Re: U2 looseness/Differerence JT and popmart

John J. Hlavaty ([email protected])
Fri, 17 Jul 1998 03:46:57 -0400

"rob okorn" <[email protected]> wrote:
>Pop's accessible sounds are closer to formulaic than anything else.
>Throughout the popmart tour there would be posts like 'hey Miami is alot
>better live than I thought', no kidding, guess why, because it's also
>one of the loosest Pop tracks, it doesn't have the soaring melodies and
>formula hoos or tame production of the other tracks.
>I suppose the people who see the validity in any of my arguments will
>keep them to themselves while the less objective will churn out
>expletives or other lingo of that ilk in a more tamer light.

Forgive me, but I must laugh at your condenscending
and presumptuous tone. Just because one disagrees with
you hardly means that the person is doing nothing more
than regurgitating what others have stated. For if that
were true, the same could be said for you. You are not
the first to complain about U2's current direction. Having
been a WIRE member since 1994, I have seen this basic
argument repeated numerous times.

That said, you do have many valid points, but it seems
you are overly biased for the JT era U2. You then seem to presume
that those who contradict you must be overly biased for the new U2.
This is not necessarily true. I think those who present an opposing
view are doing just that and nothing more. These are comments from
people who appreciate ALL eras of U2's music equally.

Your above comment regarding U2's writing style has
a valid point - but I would assert that this style began
FAR, FAR earlier than with "POP". Even many music critics
agree that JT is an album full of "grandiose, stadium anthemic" music.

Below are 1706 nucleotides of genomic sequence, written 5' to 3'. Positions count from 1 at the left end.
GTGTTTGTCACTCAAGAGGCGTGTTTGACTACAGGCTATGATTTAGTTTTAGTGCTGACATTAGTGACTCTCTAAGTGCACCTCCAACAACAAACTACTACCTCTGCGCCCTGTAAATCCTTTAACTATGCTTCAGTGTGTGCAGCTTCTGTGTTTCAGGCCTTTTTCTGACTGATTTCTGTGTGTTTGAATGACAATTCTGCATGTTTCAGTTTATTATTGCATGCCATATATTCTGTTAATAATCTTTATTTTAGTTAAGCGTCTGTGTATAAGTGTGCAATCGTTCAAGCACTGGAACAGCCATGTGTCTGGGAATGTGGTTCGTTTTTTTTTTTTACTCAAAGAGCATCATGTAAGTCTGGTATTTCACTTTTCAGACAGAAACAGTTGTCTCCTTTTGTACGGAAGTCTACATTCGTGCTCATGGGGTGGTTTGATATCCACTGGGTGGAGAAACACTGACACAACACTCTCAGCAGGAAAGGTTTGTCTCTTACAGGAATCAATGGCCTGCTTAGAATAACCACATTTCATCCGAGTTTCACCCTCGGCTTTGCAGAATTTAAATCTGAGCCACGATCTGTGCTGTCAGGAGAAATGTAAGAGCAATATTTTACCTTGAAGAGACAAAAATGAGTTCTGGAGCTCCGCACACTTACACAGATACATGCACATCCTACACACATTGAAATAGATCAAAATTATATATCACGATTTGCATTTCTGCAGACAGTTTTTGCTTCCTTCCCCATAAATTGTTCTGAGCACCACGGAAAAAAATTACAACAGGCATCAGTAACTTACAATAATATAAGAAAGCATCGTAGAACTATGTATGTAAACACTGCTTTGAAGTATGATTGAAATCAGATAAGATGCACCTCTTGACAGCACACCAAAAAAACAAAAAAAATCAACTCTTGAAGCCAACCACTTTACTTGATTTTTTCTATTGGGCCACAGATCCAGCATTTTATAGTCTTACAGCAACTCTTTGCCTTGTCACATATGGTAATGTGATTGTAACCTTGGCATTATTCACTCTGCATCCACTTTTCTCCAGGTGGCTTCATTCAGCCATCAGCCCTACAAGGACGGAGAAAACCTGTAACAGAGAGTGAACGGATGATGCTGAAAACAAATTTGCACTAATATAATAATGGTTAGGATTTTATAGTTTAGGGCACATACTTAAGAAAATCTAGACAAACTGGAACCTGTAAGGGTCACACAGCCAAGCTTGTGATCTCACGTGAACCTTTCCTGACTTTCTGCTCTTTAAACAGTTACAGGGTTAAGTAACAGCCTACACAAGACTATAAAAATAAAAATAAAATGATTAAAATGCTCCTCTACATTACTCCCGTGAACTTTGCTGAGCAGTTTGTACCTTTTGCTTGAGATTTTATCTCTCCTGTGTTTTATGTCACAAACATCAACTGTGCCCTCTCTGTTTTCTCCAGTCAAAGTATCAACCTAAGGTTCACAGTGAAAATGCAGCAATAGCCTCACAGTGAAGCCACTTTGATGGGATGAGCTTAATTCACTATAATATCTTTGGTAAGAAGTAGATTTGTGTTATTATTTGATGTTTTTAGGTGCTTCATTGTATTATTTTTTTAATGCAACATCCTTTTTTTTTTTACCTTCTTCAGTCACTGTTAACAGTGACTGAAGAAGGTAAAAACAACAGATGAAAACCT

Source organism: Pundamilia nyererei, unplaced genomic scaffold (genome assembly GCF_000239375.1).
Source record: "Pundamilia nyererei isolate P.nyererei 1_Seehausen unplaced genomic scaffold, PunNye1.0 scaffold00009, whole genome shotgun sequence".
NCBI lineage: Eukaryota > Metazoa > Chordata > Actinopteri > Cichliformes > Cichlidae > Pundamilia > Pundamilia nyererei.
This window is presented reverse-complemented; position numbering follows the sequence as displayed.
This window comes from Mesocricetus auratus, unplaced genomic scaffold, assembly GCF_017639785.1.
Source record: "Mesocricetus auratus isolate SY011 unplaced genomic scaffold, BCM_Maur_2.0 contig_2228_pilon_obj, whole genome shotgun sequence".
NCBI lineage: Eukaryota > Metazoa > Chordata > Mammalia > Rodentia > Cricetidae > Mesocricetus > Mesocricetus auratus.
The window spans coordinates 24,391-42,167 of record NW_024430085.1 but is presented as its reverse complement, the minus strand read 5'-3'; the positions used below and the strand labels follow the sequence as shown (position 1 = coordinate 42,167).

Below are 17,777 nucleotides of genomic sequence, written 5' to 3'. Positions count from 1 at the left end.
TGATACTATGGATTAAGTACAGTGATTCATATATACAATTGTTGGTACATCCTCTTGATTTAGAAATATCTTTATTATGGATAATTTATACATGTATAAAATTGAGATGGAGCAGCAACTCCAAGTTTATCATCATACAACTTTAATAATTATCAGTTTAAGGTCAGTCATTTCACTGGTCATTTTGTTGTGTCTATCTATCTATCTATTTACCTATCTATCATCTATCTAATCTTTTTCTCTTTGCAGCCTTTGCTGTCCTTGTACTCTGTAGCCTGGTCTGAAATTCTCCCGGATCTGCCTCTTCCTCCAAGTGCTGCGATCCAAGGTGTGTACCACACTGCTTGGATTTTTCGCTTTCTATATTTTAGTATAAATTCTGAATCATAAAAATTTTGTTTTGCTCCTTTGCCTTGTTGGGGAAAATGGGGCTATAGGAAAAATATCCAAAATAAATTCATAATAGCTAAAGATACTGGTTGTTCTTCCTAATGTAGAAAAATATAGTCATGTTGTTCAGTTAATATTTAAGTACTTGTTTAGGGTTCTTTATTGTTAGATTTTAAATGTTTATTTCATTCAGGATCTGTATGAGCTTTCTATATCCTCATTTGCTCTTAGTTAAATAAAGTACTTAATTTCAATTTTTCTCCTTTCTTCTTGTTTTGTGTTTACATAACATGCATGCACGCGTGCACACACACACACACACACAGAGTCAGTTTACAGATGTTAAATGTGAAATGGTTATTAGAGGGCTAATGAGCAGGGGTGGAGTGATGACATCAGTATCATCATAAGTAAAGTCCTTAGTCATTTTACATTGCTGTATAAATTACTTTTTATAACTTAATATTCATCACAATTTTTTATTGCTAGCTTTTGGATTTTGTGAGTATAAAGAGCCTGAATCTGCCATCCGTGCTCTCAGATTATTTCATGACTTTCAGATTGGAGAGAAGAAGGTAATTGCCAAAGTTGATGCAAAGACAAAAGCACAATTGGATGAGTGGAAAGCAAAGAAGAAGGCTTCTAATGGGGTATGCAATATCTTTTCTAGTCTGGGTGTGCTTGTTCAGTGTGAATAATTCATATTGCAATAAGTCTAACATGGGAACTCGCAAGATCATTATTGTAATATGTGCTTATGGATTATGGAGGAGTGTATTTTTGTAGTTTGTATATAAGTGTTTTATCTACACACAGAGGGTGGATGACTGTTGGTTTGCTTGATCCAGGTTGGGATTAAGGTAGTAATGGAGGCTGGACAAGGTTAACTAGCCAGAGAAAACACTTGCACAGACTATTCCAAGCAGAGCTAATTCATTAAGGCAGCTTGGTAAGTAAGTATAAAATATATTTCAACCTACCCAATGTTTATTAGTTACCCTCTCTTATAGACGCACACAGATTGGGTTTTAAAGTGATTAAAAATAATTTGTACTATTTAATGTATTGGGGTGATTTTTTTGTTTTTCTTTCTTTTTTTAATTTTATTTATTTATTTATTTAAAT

This is not to say that JT is a poor album by any means.
Rather, the comment merely reflects the truth - that
U2 essentially "write big".

This writing style essentially began with "War" which produced
catchy, anthemic and inspirational songs like "Sunday Bloody Sunday"
and "New Year's Day". U2 know how to write music
that appeals to the masses - they have been doing this for
15 years. To suddenly declare "POP" as formulaic is quite
short-sighted. "POP" is no more formulaic than any other
U2 album and I would argue that the somewhat experimental
nature of "POP" combined with its diversity of sounds make
it LESS formulaic or "stadium-filling" than U2's past albums.
Songs like "Pride", "Desire" and "Mysterious Ways" have
incredible hooks which made them hits. Slow love songs like
"With or Without You" and "One" are virtually guaranteed
to be hits in the U.S. (as are all slow love songs). "POP",
however, doesn't have this "catch" song or this traditional
slow love song. "Staring at the Sun" is the closest "POP"
came to a catchy song and even that wasn't nearly as "pop"
as "Desire" or "Mysterious Ways".

"POP" is more reminiscent of "Zooropa" to me - an album
that came out slightly ahead of its time. Despite the fact
that "Zooropa" went double Platinum in the U.S. in 9 weeks,
most U2 fans really didn't like this album back in 1993.
But by the time 1996 came around, suddenly I saw
a change in attitude. Fans that "attacked" "Zooropa" years
earlier were now stating how much they enjoyed that album.
Other artists starting making music that resembled the themes/sounds
on "Zooropa". With "POP", it seems that U2 again are
just a bit ahead of their time. In a few years, we may
see more groups combining techno with rock (as opposed to
just one or the other).

I can appreciate the fact that you may not like "POP"
as much as other U2 albums. However, I do feel that if
you want us to take you seriously, you must show those
who present an opposing view the same respect.

Just a thought...



This archive was generated by hypermail 2.0b2 on Fri Jul 17 1998 - 00:49:31 PDT